Meningitis is the 10th leading cause of mortality in Africa. Nigeria has a long history of meningitis epidemic and there was an outbreak early this year as well.
Meningitis is an inflammation of the meninges. The meninges are the three membranes that cover the brain and spinal cord. Meningitis can occur when fluid surrounding the meninges becomes infected.

Types of Meningitis

Viral Meningitis

Viral meningitis is the most common type of meningitis. Viruses in the Enterovirus category cause 85% of cases.
• coxsackievirus A
• coxsackievirus B
• echoviruses
• West Nile virus
• influenza
• mumps
• measles
• herpes viruses
• Coltivirus, which causes Colorado tick fever
Viral meningitis typically goes away without treatment.

Noninfectious Meningitis

Causes include:
• Cancers
• Systemic lupus erythematosus (lupus)
• Certain drugs
• Head injury
• Brain surgery
This type of meningitis is not spread from person to person.

Parasitic Meningitis

Various parasites can cause meningitis or can affect the brain or nervous system in other ways. Overall, parasitic meningitis is much less common than viral and bacterial meningitis.
Main causes are;
• Angiostrongylus cantonensis (neurologic angiostrongyliasis)
• Baylisascaris procyonis (baylisascariasis; neural larva migrans)
• Gnathostoma spinigerum (neurognathostomiasis).

Amebic Meningitis

Primary amebic meningoencephalitis (PAM) is a very rare form of parasitic meningitis that causes a brain infection that is usually fatal. PAM is caused by the microscopic ameba (a single-celled living organism) Naegleria fowleri when water containing the ameba enters the body through the nose.

Bacterial Meningitis

Bacterial meningitis is contagious and caused by infection from certain bacteria. It’s fatal if left untreated. Between 5-40% of children and 20-50% adults with this condition die. This is true even with proper treatment.
The most common types of bacteria that cause bacterial meningitis are:
• Streptococcus pneumoniae, which is typically found in the respiratory tract, sinuses, and nasal cavity and can cause what’s called “pneumococcal meningitis”
• Neisseria meningitidis, which is spread through saliva and other respiratory fluids and causes what’s called “meningococcal meningitis”
• Haemophilus influenza, which can cause not only meningitis but infection of the blood, inflammation of the windpipe, cellulitis, and infectious arthritis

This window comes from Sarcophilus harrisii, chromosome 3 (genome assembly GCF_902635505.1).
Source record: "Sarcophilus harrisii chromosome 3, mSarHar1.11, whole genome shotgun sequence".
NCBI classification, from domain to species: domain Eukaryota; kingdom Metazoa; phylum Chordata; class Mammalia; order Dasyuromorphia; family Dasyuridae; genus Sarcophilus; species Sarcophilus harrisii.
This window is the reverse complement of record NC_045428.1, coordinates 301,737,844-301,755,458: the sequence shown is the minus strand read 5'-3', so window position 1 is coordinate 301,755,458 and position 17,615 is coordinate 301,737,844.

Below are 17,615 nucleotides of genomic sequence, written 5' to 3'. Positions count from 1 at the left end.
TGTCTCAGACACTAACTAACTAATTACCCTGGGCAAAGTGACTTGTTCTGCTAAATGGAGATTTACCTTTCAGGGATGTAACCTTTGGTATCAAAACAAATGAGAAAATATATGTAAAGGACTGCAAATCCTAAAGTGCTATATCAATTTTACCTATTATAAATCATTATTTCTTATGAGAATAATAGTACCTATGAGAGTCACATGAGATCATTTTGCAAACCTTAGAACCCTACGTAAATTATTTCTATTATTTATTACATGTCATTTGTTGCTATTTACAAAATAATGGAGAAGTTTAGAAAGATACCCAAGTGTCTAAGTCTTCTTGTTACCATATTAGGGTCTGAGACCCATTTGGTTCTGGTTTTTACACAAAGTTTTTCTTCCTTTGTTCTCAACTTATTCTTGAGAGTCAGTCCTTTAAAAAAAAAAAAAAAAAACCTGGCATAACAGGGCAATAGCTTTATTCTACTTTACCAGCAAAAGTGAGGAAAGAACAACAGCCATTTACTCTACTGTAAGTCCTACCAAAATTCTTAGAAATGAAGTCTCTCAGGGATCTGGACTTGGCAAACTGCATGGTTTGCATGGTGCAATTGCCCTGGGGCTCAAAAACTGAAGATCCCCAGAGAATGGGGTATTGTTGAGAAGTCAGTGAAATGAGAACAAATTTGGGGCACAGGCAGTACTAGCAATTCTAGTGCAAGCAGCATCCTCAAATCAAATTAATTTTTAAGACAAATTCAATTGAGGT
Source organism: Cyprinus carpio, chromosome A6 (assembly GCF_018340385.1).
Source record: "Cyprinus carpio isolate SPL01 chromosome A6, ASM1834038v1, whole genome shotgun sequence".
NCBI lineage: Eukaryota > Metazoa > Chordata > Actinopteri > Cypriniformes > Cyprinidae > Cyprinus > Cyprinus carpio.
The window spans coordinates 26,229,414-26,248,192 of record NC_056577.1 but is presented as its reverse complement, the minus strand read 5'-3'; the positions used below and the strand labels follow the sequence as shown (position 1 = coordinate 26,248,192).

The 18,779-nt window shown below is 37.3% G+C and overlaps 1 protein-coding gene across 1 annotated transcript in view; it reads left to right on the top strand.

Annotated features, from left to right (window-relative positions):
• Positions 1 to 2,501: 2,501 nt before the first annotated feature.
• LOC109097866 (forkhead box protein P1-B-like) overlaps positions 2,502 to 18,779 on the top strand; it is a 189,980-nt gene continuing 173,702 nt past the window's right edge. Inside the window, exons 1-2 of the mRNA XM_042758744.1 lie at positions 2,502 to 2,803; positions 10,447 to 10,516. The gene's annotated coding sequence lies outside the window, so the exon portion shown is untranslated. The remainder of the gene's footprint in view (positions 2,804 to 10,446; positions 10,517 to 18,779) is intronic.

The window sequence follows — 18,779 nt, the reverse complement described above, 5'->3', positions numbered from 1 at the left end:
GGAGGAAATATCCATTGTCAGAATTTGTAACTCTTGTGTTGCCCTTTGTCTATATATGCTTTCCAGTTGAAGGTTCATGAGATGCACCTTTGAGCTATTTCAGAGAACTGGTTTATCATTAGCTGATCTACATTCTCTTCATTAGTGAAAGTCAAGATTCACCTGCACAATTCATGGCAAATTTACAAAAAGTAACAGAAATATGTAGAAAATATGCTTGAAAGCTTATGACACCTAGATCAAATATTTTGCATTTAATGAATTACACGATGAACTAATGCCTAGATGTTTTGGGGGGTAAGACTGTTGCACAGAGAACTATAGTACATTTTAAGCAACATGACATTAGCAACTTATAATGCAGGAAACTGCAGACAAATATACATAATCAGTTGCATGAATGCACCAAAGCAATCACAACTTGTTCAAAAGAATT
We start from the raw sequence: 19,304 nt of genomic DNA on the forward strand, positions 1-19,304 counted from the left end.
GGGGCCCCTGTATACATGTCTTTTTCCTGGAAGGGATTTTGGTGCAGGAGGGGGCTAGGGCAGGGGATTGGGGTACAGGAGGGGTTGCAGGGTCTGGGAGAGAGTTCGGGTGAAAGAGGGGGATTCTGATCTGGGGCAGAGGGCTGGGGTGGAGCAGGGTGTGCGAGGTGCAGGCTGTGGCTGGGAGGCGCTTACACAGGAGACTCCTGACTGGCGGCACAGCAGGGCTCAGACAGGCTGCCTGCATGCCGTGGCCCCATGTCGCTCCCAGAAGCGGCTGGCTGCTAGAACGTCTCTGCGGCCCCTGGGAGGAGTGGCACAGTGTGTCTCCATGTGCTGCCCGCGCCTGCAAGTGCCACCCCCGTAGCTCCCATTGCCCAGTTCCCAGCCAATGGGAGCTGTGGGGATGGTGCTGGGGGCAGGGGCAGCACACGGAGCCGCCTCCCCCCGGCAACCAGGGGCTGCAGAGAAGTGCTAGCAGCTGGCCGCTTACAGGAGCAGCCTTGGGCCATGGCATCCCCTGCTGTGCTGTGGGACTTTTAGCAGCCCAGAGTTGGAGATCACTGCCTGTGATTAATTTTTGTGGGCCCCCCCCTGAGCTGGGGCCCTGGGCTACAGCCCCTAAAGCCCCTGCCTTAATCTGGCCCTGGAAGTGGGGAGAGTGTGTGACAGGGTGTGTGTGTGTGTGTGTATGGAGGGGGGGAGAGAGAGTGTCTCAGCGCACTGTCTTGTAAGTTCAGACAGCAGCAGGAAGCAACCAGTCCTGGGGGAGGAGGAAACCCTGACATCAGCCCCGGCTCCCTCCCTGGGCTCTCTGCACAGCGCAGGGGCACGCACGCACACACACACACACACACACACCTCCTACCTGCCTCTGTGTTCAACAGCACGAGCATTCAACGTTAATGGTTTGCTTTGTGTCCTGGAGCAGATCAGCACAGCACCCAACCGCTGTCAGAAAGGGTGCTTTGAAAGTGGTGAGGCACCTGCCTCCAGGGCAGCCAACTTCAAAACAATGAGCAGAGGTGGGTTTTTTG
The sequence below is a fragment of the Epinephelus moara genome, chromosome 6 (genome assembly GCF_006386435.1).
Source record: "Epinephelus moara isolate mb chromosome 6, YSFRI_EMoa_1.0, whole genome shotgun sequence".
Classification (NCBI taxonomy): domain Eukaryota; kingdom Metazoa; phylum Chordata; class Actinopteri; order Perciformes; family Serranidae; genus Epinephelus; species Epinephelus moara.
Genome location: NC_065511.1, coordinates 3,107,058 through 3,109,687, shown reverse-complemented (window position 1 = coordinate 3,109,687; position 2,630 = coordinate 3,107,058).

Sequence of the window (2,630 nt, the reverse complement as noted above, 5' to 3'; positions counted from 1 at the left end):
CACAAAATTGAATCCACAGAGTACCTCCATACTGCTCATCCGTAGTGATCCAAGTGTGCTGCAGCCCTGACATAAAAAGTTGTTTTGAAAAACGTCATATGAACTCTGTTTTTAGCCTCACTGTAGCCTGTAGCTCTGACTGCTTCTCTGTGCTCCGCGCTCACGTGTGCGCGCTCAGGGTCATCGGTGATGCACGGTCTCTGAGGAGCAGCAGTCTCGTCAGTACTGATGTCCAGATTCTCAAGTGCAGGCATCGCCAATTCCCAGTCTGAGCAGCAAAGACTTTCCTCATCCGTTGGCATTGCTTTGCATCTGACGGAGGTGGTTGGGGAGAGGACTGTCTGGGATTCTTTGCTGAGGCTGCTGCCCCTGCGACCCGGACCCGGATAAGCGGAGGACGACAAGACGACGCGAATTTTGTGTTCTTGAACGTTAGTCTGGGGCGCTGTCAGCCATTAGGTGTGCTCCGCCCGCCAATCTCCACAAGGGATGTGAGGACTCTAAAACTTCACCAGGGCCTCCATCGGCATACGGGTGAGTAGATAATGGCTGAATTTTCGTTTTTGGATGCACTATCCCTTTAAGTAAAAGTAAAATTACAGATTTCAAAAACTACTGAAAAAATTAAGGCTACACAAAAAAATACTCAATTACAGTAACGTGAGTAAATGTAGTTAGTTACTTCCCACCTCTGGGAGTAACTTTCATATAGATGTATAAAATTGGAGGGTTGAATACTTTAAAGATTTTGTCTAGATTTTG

• Listeria monocytogenes, which is a foodborne bacteria

Fungal Meningitis

Fungal meningitis is rare and usually caused by fungus spreading through blood to the spinal cord. Although anyone can get fungal meningitis, people with weakened immune systems, like those with an HIV infection or cancer, are at increased risk.
The most common cause of fungal meningitis for people with weak immune systems is Cryptococcus. This disease is one of the most common causes of adult meningitis in Africa.
Different types of fungus are transmitted in several ways.
• Cryptococcus is thought to be acquired through inhaling soil contaminated with bird droppings.
• Histoplasma is found in environments with heavy contamination of bird or bat droppings, particularly in the Midwest near the Ohio and Mississippi Rivers.
• Blastomyces is thought to exist in soil rich in decaying organic matter in the Midwest United States, particularly the northern Midwest.
• Coccidioides is found in the soil of endemic areas (Southwestern US and parts of Central and South America).
When these environments are disturbed, the fungal spores (small pieces of fungus) can be inhaled. Meningitis results from the fungal infection spreading from the lungs to the spinal cord. Unlike the fungi above, Candida, which can also cause meningitis, is usually acquired in a hospital setting.

Symptoms of Meningitis

• Sudden high fever
• Stiff neck
• Severe headache that seems different than normal
• Headache with nausea or vomiting
• Confusion or difficulty concentrating
• Seizures
• Sleepiness or difficulty waking
• Sensitivity to light
• No appetite or thirst
• Skin rash (sometimes, such as in meningococcal meningitis)


• seizures
• hearing loss
• brain damage
• hydrocephalus
• a subdural effusion, or a buildup of fluid between the brain and the skull

Risk Factors

• Skipping vaccinations.
• Age. Most cases of viral meningitis occur in children younger than age 5. Bacterial meningitis is common in those under age 20.
• Living in a community setting.This is probably because the bacterium is spread by the respiratory route, and spreads quickly through large groups.
• Pregnancy.
• Compromised immune system.
• Complete health history and physical examination
• a fever
• an increased heart rate
• neck stiffness
• reduced consciousness
• lumbar puncture test
• Blood cultures
• A complete blood count with differential
• Chest X-rays
• A CT scan of the head


• Treatment is determined by the cause of meningitis.
• Bacterial meningitis requires immediate hospitalization. Early diagnosis and treatment will prevent brain damage and death. Bacterial meningitis is treated with intravenous antibiotics. There’s no specific antibiotic for bacterial meningitis. It depends on the bacteria involved.
• Fungal meningitis is treated with antifungal agents.
• Viral meningitis isn’t treated. It usually resolves on its own.
• Wash your hands.
• Practice good hygiene.
• Stay healthy.
• Cover your mouth. When you need to cough or sneeze.
• If you’re pregnant, take care with food. Cook meat properly. Avoid cheeses made from unpasteurized milk.
• Go for Immunizations.
• Get prompt treatment if symptoms are noticed.


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